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January 30, 2002


Unintended Pregnancies More Common for Adult Women Than Teenagers

Emory Epidemiologist Researches Link to Religion and Contraceptive Practices

Although a number of national efforts have been launched to reduce the number of teenage pregnancies, the most unintended and unwanted pregnancies occur in adults, says Emory University epidemiologist Carol Hogue, Ph.D., M.P.H., professor, Rollins School of Public Health.

"Sex education for teenagers is the norm, but there is virtually no sex education targeted at adults," Hogue says. "All pregnancies should be intended — consciously desired at the time of conception."

Americans are aware of the burden that teenage pregnancies place on individuals, families and communities, but unaware of how this issue also involves adults. A national campaign, such as those similar to efforts used to discourage smoking or encourage seatbelt use, is needed to adopt new behaviors for adults and their sexual behavior, Hogue says.

"Many adults lack even the most basic information on human sexuality and contraception or they don't have access to contraception. Their access is limited due to finances, partner attitudes or religious constraints." Hogue is currently involved in a study to understand the role religion plays in the contraceptive practices of sexually active women. The study will also examine the determinants of unhappy pregnancies and - whether the determinants differ culturally.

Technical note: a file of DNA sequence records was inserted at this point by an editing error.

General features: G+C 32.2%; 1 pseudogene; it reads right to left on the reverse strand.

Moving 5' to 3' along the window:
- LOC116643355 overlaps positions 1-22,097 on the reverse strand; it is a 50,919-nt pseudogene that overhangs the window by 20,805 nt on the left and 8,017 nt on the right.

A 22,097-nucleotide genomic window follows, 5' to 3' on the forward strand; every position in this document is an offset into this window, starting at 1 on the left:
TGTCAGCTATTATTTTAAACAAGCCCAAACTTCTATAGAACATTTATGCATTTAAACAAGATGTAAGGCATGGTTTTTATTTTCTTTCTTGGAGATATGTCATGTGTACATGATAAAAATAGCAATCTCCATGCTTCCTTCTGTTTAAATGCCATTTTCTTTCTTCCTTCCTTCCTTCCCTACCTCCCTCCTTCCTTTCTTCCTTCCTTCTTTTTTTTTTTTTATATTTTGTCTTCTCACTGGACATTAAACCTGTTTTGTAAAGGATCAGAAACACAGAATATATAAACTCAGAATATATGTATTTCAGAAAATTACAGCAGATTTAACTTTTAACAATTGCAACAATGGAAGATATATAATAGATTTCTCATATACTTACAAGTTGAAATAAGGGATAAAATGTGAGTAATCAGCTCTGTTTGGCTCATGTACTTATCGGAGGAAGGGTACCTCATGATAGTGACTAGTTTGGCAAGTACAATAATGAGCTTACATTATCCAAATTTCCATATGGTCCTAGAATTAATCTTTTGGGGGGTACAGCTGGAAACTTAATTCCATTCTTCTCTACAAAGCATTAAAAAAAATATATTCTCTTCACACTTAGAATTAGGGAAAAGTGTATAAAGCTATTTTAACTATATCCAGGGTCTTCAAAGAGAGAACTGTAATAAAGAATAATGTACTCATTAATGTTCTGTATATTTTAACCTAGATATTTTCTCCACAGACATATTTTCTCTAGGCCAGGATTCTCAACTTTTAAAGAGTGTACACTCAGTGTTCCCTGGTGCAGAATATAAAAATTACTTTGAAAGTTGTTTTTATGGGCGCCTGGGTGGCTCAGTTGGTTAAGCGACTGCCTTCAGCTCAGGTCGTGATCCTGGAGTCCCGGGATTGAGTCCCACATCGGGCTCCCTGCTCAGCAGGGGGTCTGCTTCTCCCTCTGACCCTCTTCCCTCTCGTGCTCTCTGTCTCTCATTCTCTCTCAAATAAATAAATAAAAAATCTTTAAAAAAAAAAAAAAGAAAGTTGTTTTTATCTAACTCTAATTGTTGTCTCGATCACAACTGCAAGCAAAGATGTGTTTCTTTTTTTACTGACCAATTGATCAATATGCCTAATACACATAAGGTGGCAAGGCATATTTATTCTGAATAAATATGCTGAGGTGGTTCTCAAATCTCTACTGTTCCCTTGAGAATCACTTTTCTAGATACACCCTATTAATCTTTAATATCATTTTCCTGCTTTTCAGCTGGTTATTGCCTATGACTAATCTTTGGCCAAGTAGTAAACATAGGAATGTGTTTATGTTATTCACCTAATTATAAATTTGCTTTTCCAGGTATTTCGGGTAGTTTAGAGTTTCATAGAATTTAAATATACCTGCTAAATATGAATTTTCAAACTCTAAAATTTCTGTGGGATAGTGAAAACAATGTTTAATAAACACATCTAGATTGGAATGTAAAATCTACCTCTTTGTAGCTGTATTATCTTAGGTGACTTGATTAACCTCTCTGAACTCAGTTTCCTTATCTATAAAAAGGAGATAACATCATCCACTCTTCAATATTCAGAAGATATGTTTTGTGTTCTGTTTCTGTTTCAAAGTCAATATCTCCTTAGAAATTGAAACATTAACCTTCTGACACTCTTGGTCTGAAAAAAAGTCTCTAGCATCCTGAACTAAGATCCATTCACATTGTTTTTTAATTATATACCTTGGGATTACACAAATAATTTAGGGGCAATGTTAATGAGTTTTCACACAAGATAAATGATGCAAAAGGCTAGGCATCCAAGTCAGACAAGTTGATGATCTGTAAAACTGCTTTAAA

Hogue's study is part of the collaborative research efforts of the Emory Center of Interdisciplinary Study of Religion. Emory scholars have joined in a two-year project on "Sex, Marriage and Family" in an effort to understand how the religions of Christianity, Islam and Judaism impact family life.

To collect data, Caucasian, African-American and Hispanic women visiting health facilities for pregnancy tests are asked to complete anonymous questionnaires while they await their results. The pre-selected health facilities are rural clinics of Valley, Alabama and West Point, Georgia and two public health clinics in the metropolitan Atlanta counties of Cobb and Gwinnett.

"Examining a woman's religious beliefs is a critical part of capturing a full understanding of her attitudes about an unintentional pregnancy. Because ultimately, unintentional pregnancies can mean unhappy pregnancies," Hogue speculates.

"Unhappy pregnancies may open the door to future public health issues like abortions, divorce and reduced parenting resources for other children," she continues. "This is primarily a problem for adult women, not teenagers."

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